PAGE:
Proposals to build a house out of straw bales have been described as "sensational" by a planning committee.
They heard the four-bedroom building on a hill outside Stratford-upon-Avon will absorb carbon from the atmosphere, have a wooden roof and be clad in cedar shingles.
Stratford Town Council had opposed the home, because it would be outside a designated building-area.
But Stratford District Council passed the plans unanimously.
The Local Democracy Reporting Service said Matt Jennings, one of the planning committee members, said: "The first thing that springs to mind is wow!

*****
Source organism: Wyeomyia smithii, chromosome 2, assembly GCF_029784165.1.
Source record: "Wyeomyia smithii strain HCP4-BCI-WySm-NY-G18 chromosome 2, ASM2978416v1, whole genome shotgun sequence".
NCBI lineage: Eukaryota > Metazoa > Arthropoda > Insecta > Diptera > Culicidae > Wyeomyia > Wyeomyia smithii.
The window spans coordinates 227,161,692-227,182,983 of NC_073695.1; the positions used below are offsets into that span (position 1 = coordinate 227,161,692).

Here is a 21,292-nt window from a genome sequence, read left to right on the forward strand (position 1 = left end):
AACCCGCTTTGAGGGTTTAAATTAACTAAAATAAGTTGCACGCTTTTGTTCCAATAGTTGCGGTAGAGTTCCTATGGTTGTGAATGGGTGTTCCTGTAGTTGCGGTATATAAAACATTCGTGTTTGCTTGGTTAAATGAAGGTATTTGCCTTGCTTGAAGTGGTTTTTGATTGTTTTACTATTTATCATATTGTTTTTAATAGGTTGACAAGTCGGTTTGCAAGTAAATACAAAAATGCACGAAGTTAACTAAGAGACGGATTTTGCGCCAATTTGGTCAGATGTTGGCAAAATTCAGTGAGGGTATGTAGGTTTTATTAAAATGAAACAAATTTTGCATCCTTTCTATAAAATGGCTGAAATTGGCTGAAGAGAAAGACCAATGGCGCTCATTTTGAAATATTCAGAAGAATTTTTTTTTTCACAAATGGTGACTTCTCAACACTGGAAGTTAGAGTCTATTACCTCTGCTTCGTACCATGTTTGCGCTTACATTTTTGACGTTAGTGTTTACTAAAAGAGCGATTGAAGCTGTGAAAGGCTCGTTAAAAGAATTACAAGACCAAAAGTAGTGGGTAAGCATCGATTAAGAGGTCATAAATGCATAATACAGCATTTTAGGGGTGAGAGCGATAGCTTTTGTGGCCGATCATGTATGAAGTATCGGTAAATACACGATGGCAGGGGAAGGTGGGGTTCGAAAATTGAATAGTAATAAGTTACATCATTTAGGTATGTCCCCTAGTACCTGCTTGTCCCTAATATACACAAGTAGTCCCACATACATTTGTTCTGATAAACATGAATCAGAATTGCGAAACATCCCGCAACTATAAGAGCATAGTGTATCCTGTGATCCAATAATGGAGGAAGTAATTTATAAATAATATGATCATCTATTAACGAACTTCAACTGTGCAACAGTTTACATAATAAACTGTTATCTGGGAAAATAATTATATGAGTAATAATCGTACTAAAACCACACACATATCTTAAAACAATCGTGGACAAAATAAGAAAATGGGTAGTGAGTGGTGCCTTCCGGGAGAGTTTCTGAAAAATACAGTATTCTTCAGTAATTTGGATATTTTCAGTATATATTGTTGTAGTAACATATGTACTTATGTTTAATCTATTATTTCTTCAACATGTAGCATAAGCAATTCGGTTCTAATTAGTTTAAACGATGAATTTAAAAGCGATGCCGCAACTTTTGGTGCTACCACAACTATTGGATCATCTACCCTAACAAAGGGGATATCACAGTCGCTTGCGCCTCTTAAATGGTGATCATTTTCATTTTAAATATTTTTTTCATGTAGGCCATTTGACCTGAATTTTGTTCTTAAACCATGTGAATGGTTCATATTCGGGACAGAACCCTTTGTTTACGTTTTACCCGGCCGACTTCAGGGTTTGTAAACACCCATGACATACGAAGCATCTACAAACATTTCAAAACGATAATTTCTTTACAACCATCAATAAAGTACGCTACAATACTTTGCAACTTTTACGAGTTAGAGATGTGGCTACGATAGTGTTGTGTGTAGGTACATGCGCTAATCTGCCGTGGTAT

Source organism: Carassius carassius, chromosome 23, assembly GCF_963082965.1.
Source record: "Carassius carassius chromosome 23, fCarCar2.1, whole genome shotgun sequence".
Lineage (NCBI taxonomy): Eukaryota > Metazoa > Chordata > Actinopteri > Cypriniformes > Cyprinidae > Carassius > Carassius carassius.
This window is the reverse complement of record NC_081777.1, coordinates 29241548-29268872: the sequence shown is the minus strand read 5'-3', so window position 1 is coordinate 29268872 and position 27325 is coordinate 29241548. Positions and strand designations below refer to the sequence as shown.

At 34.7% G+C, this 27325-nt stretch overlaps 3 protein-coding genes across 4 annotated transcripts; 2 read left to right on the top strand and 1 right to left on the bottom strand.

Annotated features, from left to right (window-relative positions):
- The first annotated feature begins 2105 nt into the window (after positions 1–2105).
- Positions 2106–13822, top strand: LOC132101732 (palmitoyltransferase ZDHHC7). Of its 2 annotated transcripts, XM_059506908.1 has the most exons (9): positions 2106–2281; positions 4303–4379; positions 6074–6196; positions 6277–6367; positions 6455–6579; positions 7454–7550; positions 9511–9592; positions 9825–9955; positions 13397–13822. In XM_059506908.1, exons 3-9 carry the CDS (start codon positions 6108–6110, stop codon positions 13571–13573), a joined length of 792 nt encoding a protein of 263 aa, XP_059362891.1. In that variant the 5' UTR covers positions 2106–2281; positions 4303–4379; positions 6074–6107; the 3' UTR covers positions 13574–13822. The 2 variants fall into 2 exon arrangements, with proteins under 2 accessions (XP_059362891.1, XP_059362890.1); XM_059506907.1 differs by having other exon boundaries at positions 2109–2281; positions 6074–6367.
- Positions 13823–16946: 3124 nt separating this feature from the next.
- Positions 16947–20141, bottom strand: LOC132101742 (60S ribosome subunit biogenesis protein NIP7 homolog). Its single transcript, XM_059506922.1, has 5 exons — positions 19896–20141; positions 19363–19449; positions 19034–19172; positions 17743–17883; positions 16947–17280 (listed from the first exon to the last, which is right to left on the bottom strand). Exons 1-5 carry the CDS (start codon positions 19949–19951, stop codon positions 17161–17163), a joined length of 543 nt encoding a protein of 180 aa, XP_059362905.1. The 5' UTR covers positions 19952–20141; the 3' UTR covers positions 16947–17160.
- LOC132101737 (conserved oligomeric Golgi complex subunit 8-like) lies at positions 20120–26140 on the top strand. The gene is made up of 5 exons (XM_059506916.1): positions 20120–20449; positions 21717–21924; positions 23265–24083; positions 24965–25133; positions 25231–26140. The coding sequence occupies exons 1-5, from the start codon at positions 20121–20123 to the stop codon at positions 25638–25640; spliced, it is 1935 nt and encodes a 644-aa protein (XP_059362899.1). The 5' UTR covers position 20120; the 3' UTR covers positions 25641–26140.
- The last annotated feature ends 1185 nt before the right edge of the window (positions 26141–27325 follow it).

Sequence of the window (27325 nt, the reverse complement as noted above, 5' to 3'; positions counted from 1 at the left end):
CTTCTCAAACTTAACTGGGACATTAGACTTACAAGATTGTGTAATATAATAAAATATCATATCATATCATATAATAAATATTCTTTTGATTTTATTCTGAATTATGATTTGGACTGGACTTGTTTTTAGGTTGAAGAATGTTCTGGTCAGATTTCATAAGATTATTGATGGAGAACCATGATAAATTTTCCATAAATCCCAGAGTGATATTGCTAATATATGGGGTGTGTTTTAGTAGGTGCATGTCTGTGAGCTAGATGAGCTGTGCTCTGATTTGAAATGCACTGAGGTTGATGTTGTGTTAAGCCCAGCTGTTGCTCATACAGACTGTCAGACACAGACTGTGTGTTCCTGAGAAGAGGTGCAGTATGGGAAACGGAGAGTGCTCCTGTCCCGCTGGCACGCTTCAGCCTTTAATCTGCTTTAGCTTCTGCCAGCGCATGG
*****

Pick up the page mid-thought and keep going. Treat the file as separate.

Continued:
"A negative carbon dwelling and no trees will be harmed in the making. In my view this application is of exceptional design and satisfies all the requirements."
Phil Shepherd, from BPN Architects in Birmingham, told the planning committee meeting the building on Bordon Hill was designed to be hidden in the surrounding landscape and not affect views over Stratford.
He said all trees and hedgerows at the vacant overgrown site would be retained and that the need for concrete foundations was reduced, because it would follow the contours of the hill.
William Dowling, from Stratford Town Council, had objected to the plans and told the planning meeting: "In the opinion of the town council, the energy efficiency of the proposed dwelling does not in itself justify development in the countryside.
He argued it would set a "dangerous precedent" and added: "There are several examples of exceptional houses that have been built in the countryside but it is our opinion that this one isn't."